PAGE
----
0-14 years: 21.37% (male 38,851/female 37,765)
15-64 years: 68.8% (male 122,134/female 124,530)
65 years and over: 9.83% (2023 est.) (male 13,922/female 21,306)

Dependency ratios
Total dependency ratio: 39.3
Youth dependency ratio: 27.3
Elderly dependency ratio: 11.9
Potential support ratio: 8.4 (2021 est.)

Median age
Total: 30.2 years (2023 est.)
Male: 30.2 years
Female: 30.2 years

Population growth rate: 1.06% (2023 est.)

Birth rate: 13.1 births/1,000 population (2023 est.)

Death rate: 5.7 deaths/1,000 population (2023 est.)

Net migration rate: 3.2 migrant(s)/1,000 population (2023 est.)

Population distribution: most of the population lives in urban areas, with two-thirds living on New Providence Island where Nassau is located

Urbanization
Urban population: 83.6% of total population (2023)
Rate of urbanization: 1.02% annual rate of change (2020-25 est.)

Major urban areas
Population: 280,000 NASSAU (capital) (2018)

Environment
Current issues: coral reef decay; solid waste disposal
International agreements party to: Biodiversity, Climate Change, Climate Change-Kyoto Protocol, Climate Change-Paris Agreement, Comprehensive Nuclear Test Ban, Desertification, Endangered Species, Hazardous Wastes, Law of the Sea, Nuclear Test Ban, Ozone Layer Protection, Ship Pollution, Wetlands
International agreements signed, but not ratified: none of the selected agreements

Air pollutants
Particulate matter emissions: 5.2 micrograms per cubic meter (2019 est.)
Carbon dioxide emissions: 1.79 megatons (2016 est.)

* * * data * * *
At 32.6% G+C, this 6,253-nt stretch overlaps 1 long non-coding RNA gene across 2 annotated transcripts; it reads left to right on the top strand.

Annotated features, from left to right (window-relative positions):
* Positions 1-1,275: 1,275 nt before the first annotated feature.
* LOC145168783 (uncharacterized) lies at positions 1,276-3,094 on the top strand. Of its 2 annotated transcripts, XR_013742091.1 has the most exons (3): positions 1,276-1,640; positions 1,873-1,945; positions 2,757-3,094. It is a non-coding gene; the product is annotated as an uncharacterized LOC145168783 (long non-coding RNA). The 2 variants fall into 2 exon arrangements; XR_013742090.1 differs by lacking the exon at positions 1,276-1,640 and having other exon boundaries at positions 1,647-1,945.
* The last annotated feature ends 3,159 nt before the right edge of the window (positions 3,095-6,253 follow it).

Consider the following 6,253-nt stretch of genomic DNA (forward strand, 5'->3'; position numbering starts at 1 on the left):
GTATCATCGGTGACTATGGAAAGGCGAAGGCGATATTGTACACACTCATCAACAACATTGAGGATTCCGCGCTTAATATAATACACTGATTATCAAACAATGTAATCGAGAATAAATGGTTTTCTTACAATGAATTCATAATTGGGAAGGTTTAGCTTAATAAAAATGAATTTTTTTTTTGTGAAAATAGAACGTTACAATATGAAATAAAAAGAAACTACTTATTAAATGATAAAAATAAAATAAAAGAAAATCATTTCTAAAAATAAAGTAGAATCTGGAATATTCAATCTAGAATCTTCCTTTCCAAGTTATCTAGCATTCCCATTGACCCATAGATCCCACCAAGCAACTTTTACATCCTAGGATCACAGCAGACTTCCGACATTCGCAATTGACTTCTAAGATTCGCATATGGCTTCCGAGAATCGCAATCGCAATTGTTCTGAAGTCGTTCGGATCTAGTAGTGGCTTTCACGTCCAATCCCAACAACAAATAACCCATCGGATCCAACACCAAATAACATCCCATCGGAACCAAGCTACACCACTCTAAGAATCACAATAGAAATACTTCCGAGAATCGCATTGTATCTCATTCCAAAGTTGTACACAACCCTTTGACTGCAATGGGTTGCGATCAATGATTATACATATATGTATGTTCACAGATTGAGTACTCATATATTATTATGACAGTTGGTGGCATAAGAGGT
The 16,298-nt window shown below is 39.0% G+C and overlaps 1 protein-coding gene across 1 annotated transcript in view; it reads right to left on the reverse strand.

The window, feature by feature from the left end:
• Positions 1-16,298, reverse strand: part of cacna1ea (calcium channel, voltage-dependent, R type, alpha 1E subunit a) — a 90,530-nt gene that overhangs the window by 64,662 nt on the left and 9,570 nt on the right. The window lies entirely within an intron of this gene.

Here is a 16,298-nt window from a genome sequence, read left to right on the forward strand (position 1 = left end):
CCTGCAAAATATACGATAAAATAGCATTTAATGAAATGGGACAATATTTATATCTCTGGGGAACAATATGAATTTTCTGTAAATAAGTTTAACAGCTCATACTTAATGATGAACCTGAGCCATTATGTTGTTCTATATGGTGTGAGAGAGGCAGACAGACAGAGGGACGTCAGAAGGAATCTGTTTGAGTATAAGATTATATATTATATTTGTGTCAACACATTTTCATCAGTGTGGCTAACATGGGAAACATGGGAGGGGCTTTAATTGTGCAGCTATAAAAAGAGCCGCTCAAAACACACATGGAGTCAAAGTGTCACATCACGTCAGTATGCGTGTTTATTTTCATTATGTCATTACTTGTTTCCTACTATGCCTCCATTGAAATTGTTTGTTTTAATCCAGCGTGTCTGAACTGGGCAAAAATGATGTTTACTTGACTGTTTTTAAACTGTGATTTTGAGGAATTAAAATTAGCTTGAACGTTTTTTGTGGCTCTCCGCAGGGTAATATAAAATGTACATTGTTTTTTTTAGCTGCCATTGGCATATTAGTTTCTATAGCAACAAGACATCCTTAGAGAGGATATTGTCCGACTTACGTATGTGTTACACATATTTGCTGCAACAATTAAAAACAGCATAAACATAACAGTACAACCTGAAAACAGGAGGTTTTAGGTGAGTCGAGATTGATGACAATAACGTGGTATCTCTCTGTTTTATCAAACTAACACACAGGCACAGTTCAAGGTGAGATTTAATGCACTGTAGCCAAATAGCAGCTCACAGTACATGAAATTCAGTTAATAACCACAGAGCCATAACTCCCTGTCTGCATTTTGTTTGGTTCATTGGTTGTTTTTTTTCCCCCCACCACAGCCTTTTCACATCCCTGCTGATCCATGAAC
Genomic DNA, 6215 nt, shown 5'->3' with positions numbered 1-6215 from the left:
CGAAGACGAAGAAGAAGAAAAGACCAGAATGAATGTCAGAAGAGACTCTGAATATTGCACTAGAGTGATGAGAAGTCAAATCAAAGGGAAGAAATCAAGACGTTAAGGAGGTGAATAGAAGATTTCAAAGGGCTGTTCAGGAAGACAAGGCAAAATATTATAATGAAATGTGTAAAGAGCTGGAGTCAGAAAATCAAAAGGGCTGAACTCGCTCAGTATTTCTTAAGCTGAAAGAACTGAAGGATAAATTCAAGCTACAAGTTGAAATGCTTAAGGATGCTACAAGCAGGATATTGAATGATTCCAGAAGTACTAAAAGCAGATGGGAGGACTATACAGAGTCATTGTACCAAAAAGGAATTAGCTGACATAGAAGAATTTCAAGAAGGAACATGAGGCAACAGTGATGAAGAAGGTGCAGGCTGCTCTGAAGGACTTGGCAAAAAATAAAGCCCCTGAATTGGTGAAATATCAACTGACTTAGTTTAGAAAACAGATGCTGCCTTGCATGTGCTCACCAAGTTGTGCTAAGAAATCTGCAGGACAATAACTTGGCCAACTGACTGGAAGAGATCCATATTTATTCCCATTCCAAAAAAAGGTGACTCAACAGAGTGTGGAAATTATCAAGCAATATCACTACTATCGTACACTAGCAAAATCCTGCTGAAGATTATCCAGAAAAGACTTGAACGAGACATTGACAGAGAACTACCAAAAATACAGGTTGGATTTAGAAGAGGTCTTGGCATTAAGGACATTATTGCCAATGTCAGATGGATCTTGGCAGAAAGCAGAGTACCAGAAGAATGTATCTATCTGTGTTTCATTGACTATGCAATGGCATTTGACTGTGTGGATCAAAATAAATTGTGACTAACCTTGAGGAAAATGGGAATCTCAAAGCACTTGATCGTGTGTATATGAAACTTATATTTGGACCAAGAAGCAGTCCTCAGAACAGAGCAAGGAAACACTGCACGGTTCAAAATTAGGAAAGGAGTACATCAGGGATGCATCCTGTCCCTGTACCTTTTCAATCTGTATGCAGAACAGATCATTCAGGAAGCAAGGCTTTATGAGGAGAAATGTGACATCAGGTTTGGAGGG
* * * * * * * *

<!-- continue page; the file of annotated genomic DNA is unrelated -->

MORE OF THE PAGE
Methane emissions: 0.23 megatons (2020 est.)

Sex ratio
At birth: 1.03 male(s)/female
0-14 years: 1.03 male(s)/female
15-64 years: 0.98 male(s)/female
65 years and over: 0.65 male(s)/female
Total population: 0.86 male(s)/female (2023 est.)

Mothers mean age at first birth

Maternal mortality ratio: 77 deaths/100,000 live births (2020 est.)

Infant mortality rate
Total: 9.6 deaths/1,000 live births (2023 est.)
Male: 10.7 deaths/1,000 live births
Female: 8.4 deaths/1,000 live births

Life expectancy at birth
Total population: 76.2 years (2023 est.)
Male: 74.5 years
Female: 77.9 years

Total fertility rate: 1.44 children born/woman (2023 est.)

Contraceptive prevalence rate

Drinking water source
Improved: total: 98.9% of population
Unimproved: total: 1.1% of population (2017 est.)

Current health expenditure: 7.6% of GDP (2020)

Physicians density: 1.94 physicians/1,000 population (2017)

Hospital bed density: 3 beds/1,000 population (2017)

Sanitation facility access
Improved: total: 98.2% of population
Unimproved: total: 1.8% of population (2017 est.)

Hiv/Aids

Major infectious diseases

Obesity adult prevalence rate: 31.6% (2016)

Alcohol consumption
Per capita total: 9.48 liters of pure alcohol (2019 est.)
Per capita beer: 3.66 liters of pure alcohol (2019 est.)
Per capita wine: 1.43 liters of pure alcohol (2019 est.)
Per capita spirits: 4.08 liters of pure alcohol (2019 est.)
Per capita other alcohols: 0.31 liters of pure alcohol (2019 est.)

Tobacco use
Total: 10.6% (2020 est.)
Male: 18.8% (2020 est.)
Female: 2.4% (2020 est.)

Children under the age of 5 years underweight: NA

Education expenditures: 2.8% of GDP (2021 est.)

Literacy
Total population: NA
Male: NA
Female: NA

School life expectancy primary to tertiary education

Youth unemployment
Rate ages 15 24 total: 30.8% (2021 est.)
Rate ages 15 24 male: 27.5%
Rate ages 15 24 female: 35.6%


The Bahamas - Government 2023
top of page


Country name
Conventional long form: Commonwealth of The Bahamas
Conventional short form: The Bahamas
Etymology: name derives from the Spanish "baha mar," meaning "shallow sea," which describes the shallow waters of the Bahama Banks

Government type: parliamentary democracy under a constitutional monarchy; a Commonwealth realm